America’s oldest juvenile lifer, 83, who was jailed in 1953 aged 15 for his role in string of drunken, fatal armed robberies, is freed after 68 years
- Joseph Ligon, 83, was freed from eastern Pennsylvania prison on Thursday
- In 1953, he was sentenced to life in prison at the age of 15
- Ligon and other teens got drunk and went on assault spree in Philadelphia
- Two people were killed; Ligon was sentenced to life imprisonment for murder
- Ligon has denied killing the two and has refused to apply for parole during term
- In 2012, Supreme Court ruled life sentences for juveniles were unconstitutional
- Five years later, Pennsylvania resentenced Ligon to 35 years in prison
- In 2020, the state agreed to release him after appeals from Ligon’s attorney
The nation’s longest-serving juvenile inmate who was sentenced to life in prison has been freed after spending 68 years behind bars during which he refused to apply for parole because he says he never killed anyone.
Joseph Ligon, 83, was 15 years old when he was sentenced to life imprisonment in 1953 for taking part in a string of robberies and assaults with a group of drunk teens in Philadelphia.
Two people died as a result of those crimes, though Ligon told the Philadelphia Inquirer that he didn’t kill anyone.
Joseph Ligon, 83, was released from a state prison in Pennsylvania on Thursday after spending more than 68 years behind bars
Ligon, 83, was 15 years old when he was sentenced to life imprisonment in 1953 for taking part in a string of robberies and assaults with a group of drunk teens in Philadelphia. Two people died during the crime spree, though Ligon denies that he killed them. The photo above shows Ligon in 1963
During his nearly seven decades behind bars, Ligon has refused to apply for parole, insisting that he be given an outright release
In 2012, the Supreme Court ruled that mandatory life sentences imposed on juveniles constituted cruel and unusual punishment and were thus unconstitutional.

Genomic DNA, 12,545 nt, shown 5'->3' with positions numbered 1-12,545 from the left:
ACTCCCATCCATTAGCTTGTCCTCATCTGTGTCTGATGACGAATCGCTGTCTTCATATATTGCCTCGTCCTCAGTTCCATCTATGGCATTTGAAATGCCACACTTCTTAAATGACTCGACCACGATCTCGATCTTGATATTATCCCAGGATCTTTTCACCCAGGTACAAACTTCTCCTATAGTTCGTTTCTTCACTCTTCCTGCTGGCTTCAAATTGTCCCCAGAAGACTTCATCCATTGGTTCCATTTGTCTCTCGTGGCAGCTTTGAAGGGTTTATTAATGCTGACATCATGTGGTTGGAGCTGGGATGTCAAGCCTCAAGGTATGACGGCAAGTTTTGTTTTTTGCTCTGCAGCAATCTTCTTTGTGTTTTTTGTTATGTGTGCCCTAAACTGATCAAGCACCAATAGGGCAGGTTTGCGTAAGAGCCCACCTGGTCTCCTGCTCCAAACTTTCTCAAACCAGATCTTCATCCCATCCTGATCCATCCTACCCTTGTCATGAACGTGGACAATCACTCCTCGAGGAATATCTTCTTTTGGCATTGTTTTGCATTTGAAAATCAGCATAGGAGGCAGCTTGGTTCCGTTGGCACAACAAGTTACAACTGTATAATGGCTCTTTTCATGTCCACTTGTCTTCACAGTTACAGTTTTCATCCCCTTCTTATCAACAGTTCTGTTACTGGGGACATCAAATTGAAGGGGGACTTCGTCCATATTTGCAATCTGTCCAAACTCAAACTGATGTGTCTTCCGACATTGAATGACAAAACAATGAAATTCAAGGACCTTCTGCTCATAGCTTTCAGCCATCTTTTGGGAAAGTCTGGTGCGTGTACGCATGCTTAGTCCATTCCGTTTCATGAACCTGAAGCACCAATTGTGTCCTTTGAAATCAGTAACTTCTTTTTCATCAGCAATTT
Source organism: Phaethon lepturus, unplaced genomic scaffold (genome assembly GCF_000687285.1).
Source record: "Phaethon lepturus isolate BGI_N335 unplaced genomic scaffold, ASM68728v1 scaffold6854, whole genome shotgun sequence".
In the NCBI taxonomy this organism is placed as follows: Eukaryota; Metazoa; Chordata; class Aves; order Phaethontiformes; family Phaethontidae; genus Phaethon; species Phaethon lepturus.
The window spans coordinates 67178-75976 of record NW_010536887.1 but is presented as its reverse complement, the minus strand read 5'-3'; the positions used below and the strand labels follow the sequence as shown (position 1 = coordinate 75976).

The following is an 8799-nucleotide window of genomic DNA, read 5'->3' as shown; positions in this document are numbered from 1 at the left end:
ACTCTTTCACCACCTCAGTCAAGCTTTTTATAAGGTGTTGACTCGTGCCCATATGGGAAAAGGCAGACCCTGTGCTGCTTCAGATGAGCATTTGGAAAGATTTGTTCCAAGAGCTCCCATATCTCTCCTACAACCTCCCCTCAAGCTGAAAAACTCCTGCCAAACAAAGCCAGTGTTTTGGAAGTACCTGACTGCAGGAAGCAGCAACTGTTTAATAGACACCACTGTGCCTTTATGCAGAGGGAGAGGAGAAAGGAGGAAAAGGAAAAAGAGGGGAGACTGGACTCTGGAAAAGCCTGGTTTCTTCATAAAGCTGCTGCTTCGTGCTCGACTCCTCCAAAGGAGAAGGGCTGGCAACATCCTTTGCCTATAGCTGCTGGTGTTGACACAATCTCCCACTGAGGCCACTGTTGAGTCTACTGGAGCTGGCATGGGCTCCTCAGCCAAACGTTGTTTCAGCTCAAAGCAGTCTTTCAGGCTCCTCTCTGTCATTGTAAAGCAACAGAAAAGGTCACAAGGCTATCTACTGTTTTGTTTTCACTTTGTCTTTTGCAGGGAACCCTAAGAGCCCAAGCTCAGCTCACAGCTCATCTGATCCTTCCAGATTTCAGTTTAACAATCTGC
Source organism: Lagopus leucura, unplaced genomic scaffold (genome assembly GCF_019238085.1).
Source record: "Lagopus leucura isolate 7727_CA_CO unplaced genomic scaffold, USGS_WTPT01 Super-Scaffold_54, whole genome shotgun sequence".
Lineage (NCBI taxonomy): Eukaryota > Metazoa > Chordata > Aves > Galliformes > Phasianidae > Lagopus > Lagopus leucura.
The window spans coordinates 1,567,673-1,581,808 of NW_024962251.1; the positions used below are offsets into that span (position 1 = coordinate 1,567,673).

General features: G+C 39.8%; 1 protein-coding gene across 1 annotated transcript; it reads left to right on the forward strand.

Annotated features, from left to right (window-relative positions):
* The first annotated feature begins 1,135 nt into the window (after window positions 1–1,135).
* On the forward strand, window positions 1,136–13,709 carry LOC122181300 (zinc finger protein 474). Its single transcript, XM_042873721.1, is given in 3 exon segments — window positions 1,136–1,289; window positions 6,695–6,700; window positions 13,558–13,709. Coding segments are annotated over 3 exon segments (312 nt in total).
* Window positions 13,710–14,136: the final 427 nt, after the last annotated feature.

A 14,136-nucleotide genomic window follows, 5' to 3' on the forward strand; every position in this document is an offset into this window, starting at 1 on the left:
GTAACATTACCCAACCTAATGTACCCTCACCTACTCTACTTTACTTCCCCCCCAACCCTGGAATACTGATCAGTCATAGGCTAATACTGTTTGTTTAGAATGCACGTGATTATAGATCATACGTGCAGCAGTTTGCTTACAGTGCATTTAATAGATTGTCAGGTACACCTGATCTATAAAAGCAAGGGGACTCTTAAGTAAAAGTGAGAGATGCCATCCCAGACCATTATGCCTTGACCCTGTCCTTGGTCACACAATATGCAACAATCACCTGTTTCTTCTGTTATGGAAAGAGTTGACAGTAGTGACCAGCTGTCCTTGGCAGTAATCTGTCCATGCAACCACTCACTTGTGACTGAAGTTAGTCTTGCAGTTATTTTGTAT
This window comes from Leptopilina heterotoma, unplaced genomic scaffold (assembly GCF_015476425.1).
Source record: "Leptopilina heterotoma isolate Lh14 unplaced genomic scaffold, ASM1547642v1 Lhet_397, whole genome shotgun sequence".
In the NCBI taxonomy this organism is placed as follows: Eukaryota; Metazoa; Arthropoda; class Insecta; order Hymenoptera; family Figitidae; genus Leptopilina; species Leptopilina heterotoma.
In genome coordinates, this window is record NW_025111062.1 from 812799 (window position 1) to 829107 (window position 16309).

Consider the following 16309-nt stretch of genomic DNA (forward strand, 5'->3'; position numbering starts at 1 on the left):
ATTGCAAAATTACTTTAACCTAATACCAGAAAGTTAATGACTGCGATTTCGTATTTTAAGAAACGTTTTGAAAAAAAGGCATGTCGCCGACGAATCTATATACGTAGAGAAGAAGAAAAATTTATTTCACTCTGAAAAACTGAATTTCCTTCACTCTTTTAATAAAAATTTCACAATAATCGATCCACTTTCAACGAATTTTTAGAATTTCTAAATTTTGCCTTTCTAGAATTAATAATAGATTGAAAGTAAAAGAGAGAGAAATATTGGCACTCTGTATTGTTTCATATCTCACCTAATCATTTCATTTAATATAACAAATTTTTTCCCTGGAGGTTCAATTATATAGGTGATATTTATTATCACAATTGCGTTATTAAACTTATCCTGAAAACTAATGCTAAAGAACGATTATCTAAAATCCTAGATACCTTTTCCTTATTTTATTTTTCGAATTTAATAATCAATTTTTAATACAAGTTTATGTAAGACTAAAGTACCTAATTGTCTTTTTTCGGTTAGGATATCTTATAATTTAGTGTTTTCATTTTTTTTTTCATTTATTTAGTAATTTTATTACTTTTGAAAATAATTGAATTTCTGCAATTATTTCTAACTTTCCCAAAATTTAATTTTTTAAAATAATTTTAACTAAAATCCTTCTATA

After the ruling, Pennsylvania was among several states that refused to reduce the life sentences.
Four years later, the court ordered states to retroactively reduce the sentences of those who were given life terms for crimes committed with they were juveniles.
In the wake of the rulings, the state of Pennsylvania resentenced Ligon and more than 500 other ‘juvenile lifers’ to reduced prison terms that included lifetime parole.
In 2017, Ligon was resentenced to 35 years to life. Given the opportunity to apply for parole, however, he refused.
‘I like to be free,’ he said.
‘With parole, you got to see the parole people every so often. You can’t leave the city without permission from parole. That’s part of freedom for me.’
Bradley Bridge, a public defender who has represented Ligon as his attorney since 2006, went to federal court and asked for his client to be released.
‘The constitution requires that the entire sentence, both the minimum and maximum terms imposed on a juvenile, be individualized – and a one size fits all cannot pass constitutional muster,’ he wrote.
In November, the Philadelphia District Attorney’s Office accepted Bridge’s motion and ordered Ligon either resentenced or released within 90 days.
Ligon was ordered released this past November after the Supreme Court ruled that life sentences without parole for juvenile offenders was ‘cruel and unusual punishment’ and thus unconstitutional’
Ligon was freed from the State Correctional Institution Phoenix in Montgomery County on Thursday.
‘That was no sad day for me,’ Ligon said.
Ligon was born in Alabama to a poor family. After moving to Philadelphia, he was enrolled in elementary school but he dropped out by the fourth grade and was illiterate.
When he was 15 years old, he was considered an outsider among his peers. Ligon believes he was scapegoated and made to take the fall for the crimes.
In prison, Ligon kept to himself. Most of the time, he worked as a janitor. He also learned to read and write.
In his spare time, Ligon also trained as a boxer and kept in good physical condition by enduring grueling workouts.
In the 1970s, hundreds of lifers in Pennsylvania were released as part of a clemency plan, but Ligon never applied to have his sentence commuted.
‘I’m just a stubborn type of person,’ Ligon said.
‘I was born that way.’
Bridge said his client’s case is an illustration of the excesses of the criminal justice system.
‘We waste people’s lives by over-incarcerating and we waste money by over-incarcerating,’ he said.
‘His case graphically demonstrates the absurdity of wasting each.’
Bridge added: ‘Hopefully his release, and the release of the juvenile lifers in general, will cause a re-evaluation of the way we incarcerate people.’
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